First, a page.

Brunei won't enforce gay death penalty after global protests of stoning law

10 richest royals in the world
Brunei's Sultan Hassanal Bolkiah Reuters

The oil-rich kingdom on the island of Borneo, Brunei announced on Sunday, May 5 that the country has dismissed the plan to execute people by stoning for their involvement in homosexual acts following a global criticism and backlash over the brutality of such penalties.

The oil-rich country stated that from April 3, 2019, any individual found guilty of adultery and homosexual sex will be stoned to death, according to a new Penal Code and the punishment will be witnessed by a group of Muslims.

Countries such as, US, UK, France and Germany protested the law including celebrities like actor George Clooney, American comedian Ellen DeGeneres, and English singer Elton John.

Rachel Chhoa-Howard, a Brunei researcher at Amnesty International, said in a statement that the country "must immediately halt its plans to implement these vicious punishments and revise its Penal Code in compliance with its human rights obligations. The international community must urgently condemn Brunei's move to put these cruel penalties into practice."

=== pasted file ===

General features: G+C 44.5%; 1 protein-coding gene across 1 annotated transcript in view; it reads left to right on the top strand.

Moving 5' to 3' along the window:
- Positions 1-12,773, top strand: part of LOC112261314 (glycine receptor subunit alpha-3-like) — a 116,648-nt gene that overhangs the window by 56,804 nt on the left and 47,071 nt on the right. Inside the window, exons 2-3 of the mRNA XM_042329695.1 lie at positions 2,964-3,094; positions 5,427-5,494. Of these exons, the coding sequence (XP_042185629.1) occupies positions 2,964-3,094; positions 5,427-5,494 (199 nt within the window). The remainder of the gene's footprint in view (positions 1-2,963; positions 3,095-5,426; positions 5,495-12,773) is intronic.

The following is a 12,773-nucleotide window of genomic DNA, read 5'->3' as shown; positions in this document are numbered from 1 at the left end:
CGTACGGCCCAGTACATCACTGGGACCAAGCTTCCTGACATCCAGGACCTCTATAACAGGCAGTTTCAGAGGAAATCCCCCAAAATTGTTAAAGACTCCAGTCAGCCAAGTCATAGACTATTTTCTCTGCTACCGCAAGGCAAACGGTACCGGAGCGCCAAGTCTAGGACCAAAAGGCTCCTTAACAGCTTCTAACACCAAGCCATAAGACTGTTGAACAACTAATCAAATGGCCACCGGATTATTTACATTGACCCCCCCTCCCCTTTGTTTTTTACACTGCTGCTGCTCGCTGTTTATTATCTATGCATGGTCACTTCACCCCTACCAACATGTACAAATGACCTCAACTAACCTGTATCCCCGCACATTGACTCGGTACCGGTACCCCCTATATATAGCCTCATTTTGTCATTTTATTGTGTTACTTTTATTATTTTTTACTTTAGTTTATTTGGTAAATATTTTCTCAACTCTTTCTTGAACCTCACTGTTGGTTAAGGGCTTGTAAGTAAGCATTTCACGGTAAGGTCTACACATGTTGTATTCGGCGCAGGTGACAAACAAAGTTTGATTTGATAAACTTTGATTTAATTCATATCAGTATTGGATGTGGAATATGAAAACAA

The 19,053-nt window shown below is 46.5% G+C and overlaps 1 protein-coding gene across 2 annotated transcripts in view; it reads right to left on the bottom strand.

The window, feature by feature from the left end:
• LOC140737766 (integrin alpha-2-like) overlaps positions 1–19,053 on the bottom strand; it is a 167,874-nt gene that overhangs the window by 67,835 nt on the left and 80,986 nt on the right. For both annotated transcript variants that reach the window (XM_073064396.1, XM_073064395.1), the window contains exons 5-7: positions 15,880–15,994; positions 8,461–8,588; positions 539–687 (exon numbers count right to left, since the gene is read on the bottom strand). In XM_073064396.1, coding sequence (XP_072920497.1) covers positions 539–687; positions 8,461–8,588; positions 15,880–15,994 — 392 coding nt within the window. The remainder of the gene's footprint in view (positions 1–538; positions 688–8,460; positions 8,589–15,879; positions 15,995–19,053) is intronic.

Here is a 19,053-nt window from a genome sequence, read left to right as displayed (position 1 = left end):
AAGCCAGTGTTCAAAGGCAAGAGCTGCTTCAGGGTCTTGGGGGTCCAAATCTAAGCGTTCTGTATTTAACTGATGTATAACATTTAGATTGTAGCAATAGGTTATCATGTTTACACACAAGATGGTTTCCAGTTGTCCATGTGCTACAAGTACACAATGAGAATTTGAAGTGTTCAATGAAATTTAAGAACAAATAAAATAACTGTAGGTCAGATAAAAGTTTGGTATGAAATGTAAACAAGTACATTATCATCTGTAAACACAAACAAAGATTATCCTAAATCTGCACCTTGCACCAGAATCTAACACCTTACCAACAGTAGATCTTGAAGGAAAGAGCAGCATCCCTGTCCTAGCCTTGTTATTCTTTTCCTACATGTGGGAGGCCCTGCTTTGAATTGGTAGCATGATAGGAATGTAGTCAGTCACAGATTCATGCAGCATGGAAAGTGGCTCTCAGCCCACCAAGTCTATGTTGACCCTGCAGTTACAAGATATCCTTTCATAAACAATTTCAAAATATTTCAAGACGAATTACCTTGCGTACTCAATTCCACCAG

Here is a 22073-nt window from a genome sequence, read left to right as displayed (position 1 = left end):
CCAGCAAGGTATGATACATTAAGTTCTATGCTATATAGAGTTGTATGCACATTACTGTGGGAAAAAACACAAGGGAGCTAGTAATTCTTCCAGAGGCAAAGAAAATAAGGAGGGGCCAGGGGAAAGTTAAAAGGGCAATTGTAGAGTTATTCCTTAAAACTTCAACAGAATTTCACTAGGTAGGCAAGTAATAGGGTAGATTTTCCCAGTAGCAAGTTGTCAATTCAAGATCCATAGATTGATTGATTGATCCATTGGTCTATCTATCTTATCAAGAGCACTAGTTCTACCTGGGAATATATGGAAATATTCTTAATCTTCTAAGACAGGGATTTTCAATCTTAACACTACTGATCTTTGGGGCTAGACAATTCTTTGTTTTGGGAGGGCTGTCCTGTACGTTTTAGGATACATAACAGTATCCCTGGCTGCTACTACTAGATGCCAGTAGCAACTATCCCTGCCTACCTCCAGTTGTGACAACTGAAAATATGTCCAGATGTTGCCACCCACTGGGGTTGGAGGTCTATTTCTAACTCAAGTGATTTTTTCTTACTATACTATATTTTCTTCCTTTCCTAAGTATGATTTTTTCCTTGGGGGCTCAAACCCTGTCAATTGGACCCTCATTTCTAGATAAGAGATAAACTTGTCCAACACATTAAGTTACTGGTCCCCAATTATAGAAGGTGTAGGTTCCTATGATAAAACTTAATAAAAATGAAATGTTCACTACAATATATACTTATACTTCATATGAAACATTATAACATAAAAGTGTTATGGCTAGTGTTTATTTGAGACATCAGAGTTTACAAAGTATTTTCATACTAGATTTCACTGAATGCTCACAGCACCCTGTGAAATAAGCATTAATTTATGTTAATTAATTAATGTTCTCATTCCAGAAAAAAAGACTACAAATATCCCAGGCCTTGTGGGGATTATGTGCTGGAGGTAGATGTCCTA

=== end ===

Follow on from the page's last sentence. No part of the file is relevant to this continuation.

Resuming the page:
While the United Nations (UN) condemned the implementation of such law, a few luxury hotels, owned by the Sultan of Brunei, Hassanal Bolkiah, including Dorchester in London and the Beverly Hills Hotel and the Hotel Bel-Air in Los Angeles which faced calls for boycotts.

However, even after all these criticism Brunei consistently defended its rights to implement the brutal law. During a speech, the 72-year-old Brunei's Sultan said, "I am aware that there are many questions and misperceptions with regard to the implementation" of Syariah Penal Code Order (SPCO) but "we believe that once these have been cleared, the merit of the law will be evident."

He also said, "As evident for more than two decades, we have practised a de facto moratorium on the execution of death penalty for cases under the common law... this will also be applied to cases under the SPCO which provides a wider scope for remission."

It should be noted that these comments did not directly address other punishments such as whipping females convicted of lesbian sex and amputation of a hand and foot for theft, among others.

As per The New York Times, Phil Robertson, deputy Asia director for Human Rights Watch said, "this is all about trying to abate the international pressure coming on Brunei."

He also said that the Bolkiah has realized the fact that "there is a larger opposition to this law out in the international community and the Brunei brand is taking a hard hit."